This past year, several organizations have released data to prove that immigrants are truly important in driving economic growth and innovation in America. Not only are they laborers, but as the National Foundation for American Policy, a non-profit, non-partisan public policy research organization in Arlington, VA revealed last week, nearly half of America’s top 50 venture-backed companies are immigrant founded while many more who are headed by immigrant CEOs.
But few CEOs, whether immigrant or not, are speaking out as much for immigration reform as Chipotle’s Monty Moran, who employs 30,000 people nationwide, half of whom are Latinos.
Since Chipotle, the Mexican burrito restaurant chain was forced to fire hundreds of workers in Minnesota, Virginia and D.C. because they were undocumented, its immigrant CEO has become an advocate for immigration reform.
Moran has now taken to meeting with members of Congress from Colorado, New York, Texas and California in an effort to overhaul the immigration system. For as he summed it up aptly to the Wall Street Journal: “Immigration is really messed up.”
His message to politicians is that the company can’t keep its staff full if it can’t hire immigrants. So he wants an alternative solution that will allow immigrants to work legally and permanently, a recommendation that has been made consistently by many advocates, including this writer. What is so hard to give hard working undocumented immigrants a work permit and travel document so they can live and work legally?
But the reality is that until more CEOs with power and money, who pay the $38,000 per plate to attend fundraising dinners for politicians, including for Obama in New York and Silicon Valley, speak up for this cause, little if nothing will get done.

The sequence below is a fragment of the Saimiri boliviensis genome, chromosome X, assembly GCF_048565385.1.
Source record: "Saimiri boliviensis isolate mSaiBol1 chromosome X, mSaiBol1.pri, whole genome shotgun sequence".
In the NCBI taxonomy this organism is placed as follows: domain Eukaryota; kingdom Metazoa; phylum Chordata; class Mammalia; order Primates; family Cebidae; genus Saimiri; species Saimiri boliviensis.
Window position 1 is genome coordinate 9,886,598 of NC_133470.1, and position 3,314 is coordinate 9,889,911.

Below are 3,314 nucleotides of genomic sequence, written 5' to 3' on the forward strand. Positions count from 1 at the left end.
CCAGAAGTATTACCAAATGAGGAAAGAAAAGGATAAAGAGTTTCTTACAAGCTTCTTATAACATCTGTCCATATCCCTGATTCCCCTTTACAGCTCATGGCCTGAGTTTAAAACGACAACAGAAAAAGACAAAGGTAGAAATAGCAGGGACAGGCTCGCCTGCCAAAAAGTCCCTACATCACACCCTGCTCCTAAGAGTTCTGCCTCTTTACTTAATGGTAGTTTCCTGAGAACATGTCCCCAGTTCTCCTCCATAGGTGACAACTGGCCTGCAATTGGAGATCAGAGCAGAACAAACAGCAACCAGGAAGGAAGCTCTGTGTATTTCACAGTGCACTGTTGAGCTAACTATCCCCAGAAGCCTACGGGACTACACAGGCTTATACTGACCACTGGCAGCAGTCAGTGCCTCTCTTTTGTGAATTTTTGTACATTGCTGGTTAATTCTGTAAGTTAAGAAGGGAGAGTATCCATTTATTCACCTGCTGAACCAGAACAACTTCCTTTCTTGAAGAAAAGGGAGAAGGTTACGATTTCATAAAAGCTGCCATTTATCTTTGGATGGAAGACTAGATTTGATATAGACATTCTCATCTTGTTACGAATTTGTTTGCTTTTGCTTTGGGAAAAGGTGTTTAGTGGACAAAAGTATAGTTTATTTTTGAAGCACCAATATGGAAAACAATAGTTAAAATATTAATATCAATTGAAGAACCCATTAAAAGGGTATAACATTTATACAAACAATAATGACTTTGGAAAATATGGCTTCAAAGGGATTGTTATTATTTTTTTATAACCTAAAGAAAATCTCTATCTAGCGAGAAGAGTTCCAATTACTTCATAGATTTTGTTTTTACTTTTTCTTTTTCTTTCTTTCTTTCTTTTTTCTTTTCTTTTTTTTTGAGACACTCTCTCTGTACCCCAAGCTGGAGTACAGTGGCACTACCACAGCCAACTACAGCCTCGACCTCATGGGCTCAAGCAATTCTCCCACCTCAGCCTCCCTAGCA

We’ve already heard the madness from the right wingers and the deafening silence from the Obama White House. Now it’s time for the immigrants who lead the almost 75 percent of our country’s leading cutting-edge and top venture-backed companies to add their voices to Moran’s.
After all, immigrant founders have created an average of approximately 150 jobs per company in the United States and today’s breakthrough companies are often founded by immigrants or at least employ a foreign-born scientist, engineer or CEO crucial to business growth and product development, according to the National Foundation for American Policy.
The argument has to be consistently economic in order for the politicians to take immigration reform seriously, especially since as NFAP says, “policies that help retain talent in the United States are likely to yield both more start up companies and the personnel needed to create more jobs and innovation in America.”
As Moran wisely put it: “We’ve got a business to run and need great people. It’s always been our job to build the business up with the foundation of the very best people we can find. Period.”
The writer is founder of NewsAmericasNow, CaribPR Wire and Hard Beat Communications.